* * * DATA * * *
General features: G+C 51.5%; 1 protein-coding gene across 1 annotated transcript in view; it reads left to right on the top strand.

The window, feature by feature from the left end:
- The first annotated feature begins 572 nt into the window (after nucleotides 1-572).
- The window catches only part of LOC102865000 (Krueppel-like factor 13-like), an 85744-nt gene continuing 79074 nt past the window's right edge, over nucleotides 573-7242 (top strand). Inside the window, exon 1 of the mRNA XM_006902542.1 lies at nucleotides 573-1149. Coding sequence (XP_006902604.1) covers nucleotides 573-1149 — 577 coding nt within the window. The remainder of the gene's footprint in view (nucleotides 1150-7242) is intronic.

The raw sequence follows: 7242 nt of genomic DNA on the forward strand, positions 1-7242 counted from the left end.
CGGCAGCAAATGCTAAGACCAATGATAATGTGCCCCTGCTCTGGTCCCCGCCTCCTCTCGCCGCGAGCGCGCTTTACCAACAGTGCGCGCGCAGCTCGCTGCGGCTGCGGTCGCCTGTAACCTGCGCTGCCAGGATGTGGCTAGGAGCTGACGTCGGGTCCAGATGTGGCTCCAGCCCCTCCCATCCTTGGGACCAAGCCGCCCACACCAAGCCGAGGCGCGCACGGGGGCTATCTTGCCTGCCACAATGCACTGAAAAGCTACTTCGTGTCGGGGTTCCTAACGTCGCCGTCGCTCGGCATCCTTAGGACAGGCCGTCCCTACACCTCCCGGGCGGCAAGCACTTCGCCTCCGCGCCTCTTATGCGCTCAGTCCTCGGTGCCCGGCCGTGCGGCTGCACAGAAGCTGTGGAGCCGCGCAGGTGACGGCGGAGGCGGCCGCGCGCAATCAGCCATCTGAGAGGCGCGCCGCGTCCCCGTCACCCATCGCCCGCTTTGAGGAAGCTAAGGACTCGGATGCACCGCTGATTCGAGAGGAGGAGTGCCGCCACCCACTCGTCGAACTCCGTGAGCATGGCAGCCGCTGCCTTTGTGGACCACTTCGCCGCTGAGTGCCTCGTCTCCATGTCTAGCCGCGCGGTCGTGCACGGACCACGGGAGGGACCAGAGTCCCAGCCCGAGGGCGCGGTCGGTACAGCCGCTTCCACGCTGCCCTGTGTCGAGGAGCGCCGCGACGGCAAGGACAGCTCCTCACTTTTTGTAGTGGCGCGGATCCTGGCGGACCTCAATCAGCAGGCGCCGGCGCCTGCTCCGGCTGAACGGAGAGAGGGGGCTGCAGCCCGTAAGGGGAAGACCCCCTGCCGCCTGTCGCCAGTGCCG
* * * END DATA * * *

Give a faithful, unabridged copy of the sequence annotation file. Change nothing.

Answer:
General features: G+C 51.5%; 1 protein-coding gene across 1 annotated transcript in view; it reads left to right on the top strand.

The window, feature by feature from the left end:
- The first annotated feature begins 572 nt into the window (after nucleotides 1-572).
- The window catches only part of LOC102865000 (Krueppel-like factor 13-like), an 85744-nt gene continuing 79074 nt past the window's right edge, over nucleotides 573-7242 (top strand). Inside the window, exon 1 of the mRNA XM_006902542.1 lies at nucleotides 573-1149. Coding sequence (XP_006902604.1) covers nucleotides 573-1149 — 577 coding nt within the window. The remainder of the gene's footprint in view (nucleotides 1150-7242) is intronic.

The raw sequence follows: 7242 nt of genomic DNA on the forward strand, positions 1-7242 counted from the left end.
CGGCAGCAAATGCTAAGACCAATGATAATGTGCCCCTGCTCTGGTCCCCGCCTCCTCTCGCCGCGAGCGCGCTTTACCAACAGTGCGCGCGCAGCTCGCTGCGGCTGCGGTCGCCTGTAACCTGCGCTGCCAGGATGTGGCTAGGAGCTGACGTCGGGTCCAGATGTGGCTCCAGCCCCTCCCATCCTTGGGACCAAGCCGCCCACACCAAGCCGAGGCGCGCACGGGGGCTATCTTGCCTGCCACAATGCACTGAAAAGCTACTTCGTGTCGGGGTTCCTAACGTCGCCGTCGCTCGGCATCCTTAGGACAGGCCGTCCCTACACCTCCCGGGCGGCAAGCACTTCGCCTCCGCGCCTCTTATGCGCTCAGTCCTCGGTGCCCGGCCGTGCGGCTGCACAGAAGCTGTGGAGCCGCGCAGGTGACGGCGGAGGCGGCCGCGCGCAATCAGCCATCTGAGAGGCGCGCCGCGTCCCCGTCACCCATCGCCCGCTTTGAGGAAGCTAAGGACTCGGATGCACCGCTGATTCGAGAGGAGGAGTGCCGCCACCCACTCGTCGAACTCCGTGAGCATGGCAGCCGCTGCCTTTGTGGACCACTTCGCCGCTGAGTGCCTCGTCTCCATGTCTAGCCGCGCGGTCGTGCACGGACCACGGGAGGGACCAGAGTCCCAGCCCGAGGGCGCGGTCGGTACAGCCGCTTCCACGCTGCCCTGTGTCGAGGAGCGCCGCGACGGCAAGGACAGCTCCTCACTTTTTGTAGTGGCGCGGATCCTGGCGGACCTCAATCAGCAGGCGCCGGCGCCTGCTCCGGCTGAACGGAGAGAGGGGGCTGCAGCCCGTAAGGGGAAGACCCCCTGCCGCCTGTCGCCAGTGCCG